Ambassador T P Sreenivasan salutes India Abroad, the leading Indian-American newspaper for half a century, which ceased publication on March 30.
In this digital era, when a newspaper closes its print edition and goes digital, it is not a funeral, but a rebirth. It is just moving with the times. It becomes instantly accessible at a cheaper price, news and features appear faster and column writers do not have to wait for several days to see their creations in print.
But my eyes became moist when I heard that India Abroad, the iconic Indian ethnic newspaper announced that it will not be at the door of my son's apartment in Manhattan when I go there next.
I thought I should pay a tribute to its founder, the legendary Gopal Raju and the many journalists and others, who kept it going for 50 years against heavy odds.
During my ten years as an Indian diplomat in New York and Washington DC and my innumerable visits to the US before and after, glancing through India Abroad was a personal and official requirement, as it was our window to Indian-American life.
There were many other publications which came and went, but India Abroad survived for fifty years by sheer grit initially and later by acquiring the quality of production and editing of a decent newspaper.
It was obvious that Indian grocery shops and Indian cinema theatres sustained it, but their advertisements did not overwhelm the readers. Some Indian journalists with experience of the mainstream media started migrating to the newspaper and brought with them analytical and editorial abilities and even those who used to dismiss it as a rag earlier, began to read it with interest.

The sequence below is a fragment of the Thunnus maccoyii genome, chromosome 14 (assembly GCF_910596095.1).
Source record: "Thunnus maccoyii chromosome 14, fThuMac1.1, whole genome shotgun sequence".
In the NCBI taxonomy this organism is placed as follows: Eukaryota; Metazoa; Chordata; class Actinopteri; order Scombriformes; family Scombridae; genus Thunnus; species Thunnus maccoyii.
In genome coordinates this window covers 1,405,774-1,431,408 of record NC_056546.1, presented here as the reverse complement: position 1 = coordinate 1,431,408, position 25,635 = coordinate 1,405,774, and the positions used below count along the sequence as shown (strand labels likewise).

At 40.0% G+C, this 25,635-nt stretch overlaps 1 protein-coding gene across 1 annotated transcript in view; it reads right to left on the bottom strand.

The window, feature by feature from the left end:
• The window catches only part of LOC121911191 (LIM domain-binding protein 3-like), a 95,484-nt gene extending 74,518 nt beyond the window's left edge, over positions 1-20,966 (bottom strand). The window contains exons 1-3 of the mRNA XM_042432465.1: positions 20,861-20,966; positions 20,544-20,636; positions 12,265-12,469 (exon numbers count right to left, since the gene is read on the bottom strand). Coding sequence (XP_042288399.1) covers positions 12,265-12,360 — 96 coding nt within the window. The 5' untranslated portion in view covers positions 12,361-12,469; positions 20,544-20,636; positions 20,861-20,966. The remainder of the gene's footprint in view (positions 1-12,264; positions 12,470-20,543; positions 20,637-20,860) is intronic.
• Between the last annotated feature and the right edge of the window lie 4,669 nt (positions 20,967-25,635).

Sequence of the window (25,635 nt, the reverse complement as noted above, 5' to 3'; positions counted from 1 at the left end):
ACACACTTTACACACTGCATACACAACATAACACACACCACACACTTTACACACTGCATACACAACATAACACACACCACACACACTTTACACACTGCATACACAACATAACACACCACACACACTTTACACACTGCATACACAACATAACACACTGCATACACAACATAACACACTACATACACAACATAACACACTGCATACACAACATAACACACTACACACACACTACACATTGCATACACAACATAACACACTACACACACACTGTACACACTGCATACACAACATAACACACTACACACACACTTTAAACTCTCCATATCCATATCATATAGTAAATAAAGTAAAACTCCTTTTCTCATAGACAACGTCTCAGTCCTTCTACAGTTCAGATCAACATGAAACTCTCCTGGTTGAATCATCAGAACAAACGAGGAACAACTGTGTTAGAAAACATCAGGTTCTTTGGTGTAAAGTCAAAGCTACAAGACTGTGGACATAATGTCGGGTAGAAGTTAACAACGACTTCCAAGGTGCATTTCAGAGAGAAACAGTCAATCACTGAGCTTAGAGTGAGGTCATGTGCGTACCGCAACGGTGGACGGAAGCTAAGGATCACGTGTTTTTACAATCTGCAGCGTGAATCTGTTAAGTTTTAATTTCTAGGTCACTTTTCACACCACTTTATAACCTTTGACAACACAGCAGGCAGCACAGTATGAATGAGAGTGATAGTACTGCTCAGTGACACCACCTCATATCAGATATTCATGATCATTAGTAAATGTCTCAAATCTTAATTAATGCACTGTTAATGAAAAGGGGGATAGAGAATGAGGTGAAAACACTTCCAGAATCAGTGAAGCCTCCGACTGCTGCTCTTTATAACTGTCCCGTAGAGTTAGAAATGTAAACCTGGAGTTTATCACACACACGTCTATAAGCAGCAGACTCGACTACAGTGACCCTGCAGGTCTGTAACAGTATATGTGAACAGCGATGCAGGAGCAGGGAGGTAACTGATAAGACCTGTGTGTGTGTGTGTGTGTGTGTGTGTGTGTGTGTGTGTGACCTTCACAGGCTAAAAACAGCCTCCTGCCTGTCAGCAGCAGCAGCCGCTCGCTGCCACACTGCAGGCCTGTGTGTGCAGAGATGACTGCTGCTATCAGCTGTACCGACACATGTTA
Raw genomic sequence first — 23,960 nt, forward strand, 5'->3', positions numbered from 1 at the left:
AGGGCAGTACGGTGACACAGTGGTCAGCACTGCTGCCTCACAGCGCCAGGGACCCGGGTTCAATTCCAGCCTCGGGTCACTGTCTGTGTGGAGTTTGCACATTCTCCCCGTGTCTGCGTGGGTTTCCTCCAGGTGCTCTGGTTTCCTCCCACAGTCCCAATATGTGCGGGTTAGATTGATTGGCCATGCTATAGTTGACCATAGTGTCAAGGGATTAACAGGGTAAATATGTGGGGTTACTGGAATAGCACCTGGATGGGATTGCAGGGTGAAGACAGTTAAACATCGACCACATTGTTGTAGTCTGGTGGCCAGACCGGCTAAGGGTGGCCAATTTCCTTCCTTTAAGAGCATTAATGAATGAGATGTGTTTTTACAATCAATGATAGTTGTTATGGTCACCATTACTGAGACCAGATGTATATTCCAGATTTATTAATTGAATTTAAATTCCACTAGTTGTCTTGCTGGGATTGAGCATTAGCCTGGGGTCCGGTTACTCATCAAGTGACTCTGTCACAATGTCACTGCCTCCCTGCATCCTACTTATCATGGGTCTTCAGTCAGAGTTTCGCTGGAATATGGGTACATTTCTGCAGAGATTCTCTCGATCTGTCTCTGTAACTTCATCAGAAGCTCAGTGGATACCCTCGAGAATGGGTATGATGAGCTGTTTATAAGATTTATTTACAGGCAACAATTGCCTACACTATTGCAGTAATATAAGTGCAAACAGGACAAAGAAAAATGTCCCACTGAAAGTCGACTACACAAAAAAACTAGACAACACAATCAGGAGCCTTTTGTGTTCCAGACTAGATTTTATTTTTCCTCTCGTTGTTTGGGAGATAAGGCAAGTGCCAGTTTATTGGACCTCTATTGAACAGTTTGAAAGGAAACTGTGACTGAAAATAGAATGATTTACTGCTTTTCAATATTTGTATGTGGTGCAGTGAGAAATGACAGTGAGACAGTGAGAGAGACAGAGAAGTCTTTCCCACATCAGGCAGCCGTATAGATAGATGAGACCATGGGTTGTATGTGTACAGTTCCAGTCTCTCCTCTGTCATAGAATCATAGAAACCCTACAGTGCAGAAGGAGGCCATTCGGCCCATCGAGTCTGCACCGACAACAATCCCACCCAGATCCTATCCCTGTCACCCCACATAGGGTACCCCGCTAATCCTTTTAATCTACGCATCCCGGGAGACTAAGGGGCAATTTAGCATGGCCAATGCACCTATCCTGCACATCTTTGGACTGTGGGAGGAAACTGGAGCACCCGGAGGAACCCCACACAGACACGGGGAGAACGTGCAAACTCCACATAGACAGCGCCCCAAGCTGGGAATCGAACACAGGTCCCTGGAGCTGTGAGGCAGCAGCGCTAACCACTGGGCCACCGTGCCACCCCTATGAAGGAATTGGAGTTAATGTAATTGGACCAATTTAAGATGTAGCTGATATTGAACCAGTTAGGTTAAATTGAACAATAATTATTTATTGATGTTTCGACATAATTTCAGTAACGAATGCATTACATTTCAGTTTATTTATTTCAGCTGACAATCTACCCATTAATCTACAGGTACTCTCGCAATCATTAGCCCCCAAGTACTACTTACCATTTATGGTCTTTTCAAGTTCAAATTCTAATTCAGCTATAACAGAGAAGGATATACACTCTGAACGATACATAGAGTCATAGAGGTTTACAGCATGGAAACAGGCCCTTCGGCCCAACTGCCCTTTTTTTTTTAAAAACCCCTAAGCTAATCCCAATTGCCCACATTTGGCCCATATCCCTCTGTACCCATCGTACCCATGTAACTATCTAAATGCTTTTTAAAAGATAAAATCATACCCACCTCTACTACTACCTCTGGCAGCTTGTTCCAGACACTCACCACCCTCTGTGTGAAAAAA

India Abroad kept serving Indian diplomats in the US on tenterhooks by reporting their activities, good and bad, which reached Delhi regularly. It has made and marred many reputations and some careers.
So the first thing we always looked for was whether we figured in the newspaper in any way. No news was good news as there would be nothing to investigate and report. But at least one of us will be featured somewhere and there would be informed and uninformed criticism.
India Abroad had great respect for diplomats, but they missed no opportunity to point out inaccuracies. Nobody was consistently bad or good in their assertions. I remember the same senior diplomats using India Abroad for public relations purposes and blaming it as anti-India Abroad' when they themselves were criticised.
So the newspaper was the PR and Lokpal for the Indian missions in the US. The founder, Gopal Raju, a friend and a visionary, gave a free hand to his journalists, but remained principled and ethical. He was unmoved by either praise or criticism.
Before the telecommunications revolution and the advent of the Internet, India Abroad was the main source of news for Indian Americans, who swallowed hook, line and sinker all that appeared in it.
This imposed a huge burden on us as telephone calls will come to the missions why the Indian government was unreasonable, unimaginative or plain stupid. Americans have a habit of calling the White House at the drop of a hat and the equivalent for Indian Americans is to call the Ambassador.
Being answerable about everything that appeared in India Abroad was no easy task, but we had to do it patiently and gently. The calls to the missions diminished when the communications opened up on WhatsApp and twitter, bringing them closer to the politicians including ministers and the prime minister.
The other side of the coin was the availability of a newspaper in the US, which was ready to interview ministers and to carry reports of their exploits with pictures.